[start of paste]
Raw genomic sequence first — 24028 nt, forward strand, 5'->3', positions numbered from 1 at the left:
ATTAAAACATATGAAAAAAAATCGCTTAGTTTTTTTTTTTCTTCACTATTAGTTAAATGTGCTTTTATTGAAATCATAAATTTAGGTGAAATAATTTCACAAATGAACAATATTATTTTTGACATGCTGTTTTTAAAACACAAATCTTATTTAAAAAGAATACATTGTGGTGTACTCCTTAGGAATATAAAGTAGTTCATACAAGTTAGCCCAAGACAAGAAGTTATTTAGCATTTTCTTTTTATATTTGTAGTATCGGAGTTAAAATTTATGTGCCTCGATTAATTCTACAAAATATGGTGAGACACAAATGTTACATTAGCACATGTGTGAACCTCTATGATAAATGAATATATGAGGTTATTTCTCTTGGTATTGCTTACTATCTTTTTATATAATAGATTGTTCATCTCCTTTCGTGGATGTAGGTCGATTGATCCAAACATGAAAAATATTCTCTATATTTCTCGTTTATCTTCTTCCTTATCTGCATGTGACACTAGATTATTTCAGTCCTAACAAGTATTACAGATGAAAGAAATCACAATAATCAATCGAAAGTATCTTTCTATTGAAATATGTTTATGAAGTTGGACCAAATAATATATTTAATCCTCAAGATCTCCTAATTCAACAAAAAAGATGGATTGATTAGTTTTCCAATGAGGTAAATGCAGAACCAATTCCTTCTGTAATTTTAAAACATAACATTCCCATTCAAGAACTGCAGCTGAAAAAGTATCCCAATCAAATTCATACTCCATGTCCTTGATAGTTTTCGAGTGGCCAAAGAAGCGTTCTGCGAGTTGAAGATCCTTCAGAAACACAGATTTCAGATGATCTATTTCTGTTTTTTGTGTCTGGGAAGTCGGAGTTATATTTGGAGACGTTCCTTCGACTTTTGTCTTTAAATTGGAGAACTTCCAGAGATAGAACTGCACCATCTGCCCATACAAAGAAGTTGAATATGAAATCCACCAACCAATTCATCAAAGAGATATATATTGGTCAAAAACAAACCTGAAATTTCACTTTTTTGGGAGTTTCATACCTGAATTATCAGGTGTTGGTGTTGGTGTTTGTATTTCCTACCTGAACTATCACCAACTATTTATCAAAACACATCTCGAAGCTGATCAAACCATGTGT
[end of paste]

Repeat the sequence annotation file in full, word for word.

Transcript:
Raw genomic sequence first — 24028 nt, forward strand, 5'->3', positions numbered from 1 at the left:
ATTAAAACATATGAAAAAAAATCGCTTAGTTTTTTTTTTTCTTCACTATTAGTTAAATGTGCTTTTATTGAAATCATAAATTTAGGTGAAATAATTTCACAAATGAACAATATTATTTTTGACATGCTGTTTTTAAAACACAAATCTTATTTAAAAAGAATACATTGTGGTGTACTCCTTAGGAATATAAAGTAGTTCATACAAGTTAGCCCAAGACAAGAAGTTATTTAGCATTTTCTTTTTATATTTGTAGTATCGGAGTTAAAATTTATGTGCCTCGATTAATTCTACAAAATATGGTGAGACACAAATGTTACATTAGCACATGTGTGAACCTCTATGATAAATGAATATATGAGGTTATTTCTCTTGGTATTGCTTACTATCTTTTTATATAATAGATTGTTCATCTCCTTTCGTGGATGTAGGTCGATTGATCCAAACATGAAAAATATTCTCTATATTTCTCGTTTATCTTCTTCCTTATCTGCATGTGACACTAGATTATTTCAGTCCTAACAAGTATTACAGATGAAAGAAATCACAATAATCAATCGAAAGTATCTTTCTATTGAAATATGTTTATGAAGTTGGACCAAATAATATATTTAATCCTCAAGATCTCCTAATTCAACAAAAAAGATGGATTGATTAGTTTTCCAATGAGGTAAATGCAGAACCAATTCCTTCTGTAATTTTAAAACATAACATTCCCATTCAAGAACTGCAGCTGAAAAAGTATCCCAATCAAATTCATACTCCATGTCCTTGATAGTTTTCGAGTGGCCAAAGAAGCGTTCTGCGAGTTGAAGATCCTTCAGAAACACAGATTTCAGATGATCTATTTCTGTTTTTTGTGTCTGGGAAGTCGGAGTTATATTTGGAGACGTTCCTTCGACTTTTGTCTTTAAATTGGAGAACTTCCAGAGATAGAACTGCACCATCTGCCCATACAAAGAAGTTGAATATGAAATCCACCAACCAATTCATCAAAGAGATATATATTGGTCAAAAACAAACCTGAAATTTCACTTTTTTGGGAGTTTCATACCTGAATTATCAGGTGTTGGTGTTGGTGTTTGTATTTCCTACCTGAACTATCACCAACTATTTATCAAAACACATCTCGAAGCTGATCAAACCATGTGT